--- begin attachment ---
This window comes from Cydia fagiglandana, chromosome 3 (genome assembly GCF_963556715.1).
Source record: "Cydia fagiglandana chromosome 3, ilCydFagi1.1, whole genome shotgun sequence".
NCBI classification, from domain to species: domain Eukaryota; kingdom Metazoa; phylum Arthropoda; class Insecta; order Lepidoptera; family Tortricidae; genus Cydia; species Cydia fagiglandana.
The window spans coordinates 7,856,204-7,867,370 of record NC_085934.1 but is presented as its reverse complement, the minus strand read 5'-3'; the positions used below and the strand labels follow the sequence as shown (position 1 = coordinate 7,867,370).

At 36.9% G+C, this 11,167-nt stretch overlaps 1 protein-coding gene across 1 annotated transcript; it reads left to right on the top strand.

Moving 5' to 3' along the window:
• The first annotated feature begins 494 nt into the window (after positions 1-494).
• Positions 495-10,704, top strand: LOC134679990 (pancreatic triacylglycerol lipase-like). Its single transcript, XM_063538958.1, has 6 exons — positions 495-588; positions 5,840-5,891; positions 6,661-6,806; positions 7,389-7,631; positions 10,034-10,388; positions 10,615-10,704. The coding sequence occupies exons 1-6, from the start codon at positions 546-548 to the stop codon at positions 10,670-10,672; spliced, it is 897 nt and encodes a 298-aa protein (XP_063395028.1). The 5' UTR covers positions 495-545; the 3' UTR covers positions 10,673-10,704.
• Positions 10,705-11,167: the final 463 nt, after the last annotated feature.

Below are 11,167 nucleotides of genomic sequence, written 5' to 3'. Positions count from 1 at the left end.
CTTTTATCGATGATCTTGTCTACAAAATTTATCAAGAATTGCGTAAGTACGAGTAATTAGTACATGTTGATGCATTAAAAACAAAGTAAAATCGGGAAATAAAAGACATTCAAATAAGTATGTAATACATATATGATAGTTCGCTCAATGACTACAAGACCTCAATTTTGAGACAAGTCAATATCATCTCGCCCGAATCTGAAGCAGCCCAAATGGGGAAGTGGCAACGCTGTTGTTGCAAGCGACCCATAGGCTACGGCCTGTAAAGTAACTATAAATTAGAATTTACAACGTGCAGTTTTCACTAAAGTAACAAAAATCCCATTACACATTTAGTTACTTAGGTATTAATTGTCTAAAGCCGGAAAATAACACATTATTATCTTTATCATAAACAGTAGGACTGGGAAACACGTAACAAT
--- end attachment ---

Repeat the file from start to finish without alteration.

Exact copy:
This window comes from Cydia fagiglandana, chromosome 3 (genome assembly GCF_963556715.1).
Source record: "Cydia fagiglandana chromosome 3, ilCydFagi1.1, whole genome shotgun sequence".
NCBI classification, from domain to species: domain Eukaryota; kingdom Metazoa; phylum Arthropoda; class Insecta; order Lepidoptera; family Tortricidae; genus Cydia; species Cydia fagiglandana.
The window spans coordinates 7,856,204-7,867,370 of record NC_085934.1 but is presented as its reverse complement, the minus strand read 5'-3'; the positions used below and the strand labels follow the sequence as shown (position 1 = coordinate 7,867,370).

At 36.9% G+C, this 11,167-nt stretch overlaps 1 protein-coding gene across 1 annotated transcript; it reads left to right on the top strand.

Moving 5' to 3' along the window:
• The first annotated feature begins 494 nt into the window (after positions 1-494).
• Positions 495-10,704, top strand: LOC134679990 (pancreatic triacylglycerol lipase-like). Its single transcript, XM_063538958.1, has 6 exons — positions 495-588; positions 5,840-5,891; positions 6,661-6,806; positions 7,389-7,631; positions 10,034-10,388; positions 10,615-10,704. The coding sequence occupies exons 1-6, from the start codon at positions 546-548 to the stop codon at positions 10,670-10,672; spliced, it is 897 nt and encodes a 298-aa protein (XP_063395028.1). The 5' UTR covers positions 495-545; the 3' UTR covers positions 10,673-10,704.
• Positions 10,705-11,167: the final 463 nt, after the last annotated feature.

Below are 11,167 nucleotides of genomic sequence, written 5' to 3'. Positions count from 1 at the left end.
CTTTTATCGATGATCTTGTCTACAAAATTTATCAAGAATTGCGTAAGTACGAGTAATTAGTACATGTTGATGCATTAAAAACAAAGTAAAATCGGGAAATAAAAGACATTCAAATAAGTATGTAATACATATATGATAGTTCGCTCAATGACTACAAGACCTCAATTTTGAGACAAGTCAATATCATCTCGCCCGAATCTGAAGCAGCCCAAATGGGGAAGTGGCAACGCTGTTGTTGCAAGCGACCCATAGGCTACGGCCTGTAAAGTAACTATAAATTAGAATTTACAACGTGCAGTTTTCACTAAAGTAACAAAAATCCCATTACACATTTAGTTACTTAGGTATTAATTGTCTAAAGCCGGAAAATAACACATTATTATCTTTATCATAAACAGTAGGACTGGGAAACACGTAACAAT